Jin-di-sugi (ish) Style Bunny Cage Table

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Project by jscabinetmaker posted 03-17-2009 08:35 PM 4002 views 1 time favorited 4 comments Add to Favorites Watch

My daughter is getting a bunny for her 7th birthday and the cage needed to be off the floor. My wife suggested building a basic table for it, so I did…mostly. The table is very basic: Cypress with the apron M&T into the legs. Because the design was so simple, and I had Cypress left from another project, I wanted to use a technique I’ve had kicking around in my head for some time. Jin-di-sugi, for those unfamiliar, is a Japanese technique used on woods with opposing growth ring densities (very hard and very soft), such as Cypress. Traditionally the wood is buried, and dug up some time later. While buried the soft fibers decay leaving the hard portion and revealing a very distinctive pattern and texture. Time was of the essence so I just attacked the wood with a wire wheel attached to my drill, giving much the same effect, albeit with far more dust.
I’m planning on using this technique in future pieces, some using a solid pigmented finish to hide the color and fully reveal the grain. I finished this w/ three coats of of sprayed lacquer.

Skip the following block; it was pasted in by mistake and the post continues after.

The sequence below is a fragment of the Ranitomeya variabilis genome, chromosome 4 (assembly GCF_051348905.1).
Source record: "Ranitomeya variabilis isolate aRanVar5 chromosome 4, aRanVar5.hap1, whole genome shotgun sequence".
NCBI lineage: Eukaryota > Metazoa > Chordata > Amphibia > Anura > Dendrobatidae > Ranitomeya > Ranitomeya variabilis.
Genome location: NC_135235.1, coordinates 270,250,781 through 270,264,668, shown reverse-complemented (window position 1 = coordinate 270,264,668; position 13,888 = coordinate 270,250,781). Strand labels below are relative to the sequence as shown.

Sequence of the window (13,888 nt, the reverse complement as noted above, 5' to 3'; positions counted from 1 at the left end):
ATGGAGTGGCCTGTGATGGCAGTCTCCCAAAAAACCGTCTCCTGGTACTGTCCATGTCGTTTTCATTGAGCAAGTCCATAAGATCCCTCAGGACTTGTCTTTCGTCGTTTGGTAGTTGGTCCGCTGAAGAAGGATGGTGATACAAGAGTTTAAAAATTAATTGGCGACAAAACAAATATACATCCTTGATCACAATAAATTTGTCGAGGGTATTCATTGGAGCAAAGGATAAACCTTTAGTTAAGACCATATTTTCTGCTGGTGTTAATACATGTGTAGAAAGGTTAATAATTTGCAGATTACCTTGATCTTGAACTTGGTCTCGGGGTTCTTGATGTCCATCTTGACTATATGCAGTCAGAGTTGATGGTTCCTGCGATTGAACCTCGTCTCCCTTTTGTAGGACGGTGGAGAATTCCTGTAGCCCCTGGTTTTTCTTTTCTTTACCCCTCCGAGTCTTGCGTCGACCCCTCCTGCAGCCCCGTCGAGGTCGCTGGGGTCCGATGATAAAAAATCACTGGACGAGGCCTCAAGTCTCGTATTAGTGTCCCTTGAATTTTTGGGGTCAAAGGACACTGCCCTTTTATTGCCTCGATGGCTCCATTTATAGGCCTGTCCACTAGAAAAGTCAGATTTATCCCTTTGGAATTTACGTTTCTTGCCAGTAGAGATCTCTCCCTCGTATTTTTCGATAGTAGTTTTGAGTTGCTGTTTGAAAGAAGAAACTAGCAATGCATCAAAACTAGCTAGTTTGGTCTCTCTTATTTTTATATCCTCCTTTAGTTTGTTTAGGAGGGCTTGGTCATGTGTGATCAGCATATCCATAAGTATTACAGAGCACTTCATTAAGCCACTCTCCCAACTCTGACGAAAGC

4 comments so far

View CharlieM1958's profile


16274 posts in 4211 days

#1 posted 03-17-2009 09:11 PM

Interesting effect. I like it!

-- Charlie M. "Woodworking - patience = firewood"

View spanky46's profile


995 posts in 3383 days

#2 posted 03-17-2009 11:03 PM

Looks like that will do the trick!
Great job.

-- spanky46 -- Never enough clamps...Never enough tools...Never enough time.

View cabinetmaster's profile


10874 posts in 3551 days

#3 posted 03-18-2009 02:35 AM

Great looking table. It should do the job…........

-- Jerry--A man can never have enough tools or clamps

View 's profile

593 posts in 3965 days

#4 posted 03-18-2009 03:15 AM

You did a nice job making that grain pop, jscabinetmaker.

Your technique has the advantage/disadvantage (make your choice here) to leave all the grain with the same color, though.

If you want to achieve a more traditional look (i.e. alternating darker and lighter stripes) you can use what is nowaday’s “traditional” fast and modern way to do it: torching the wood and then hand-brushing it with a brass brush. As the grain is harder than the attaching wood, the later burns faster and you remove it easily with the brush.

Although—obviously—I would first make a few test runs on some scraps of a similar wood before torching the complete project! :o)

Another (slower) alternative is to leave the wood age unfinished… for some 40 years! This is how most of the traditional houses look here.

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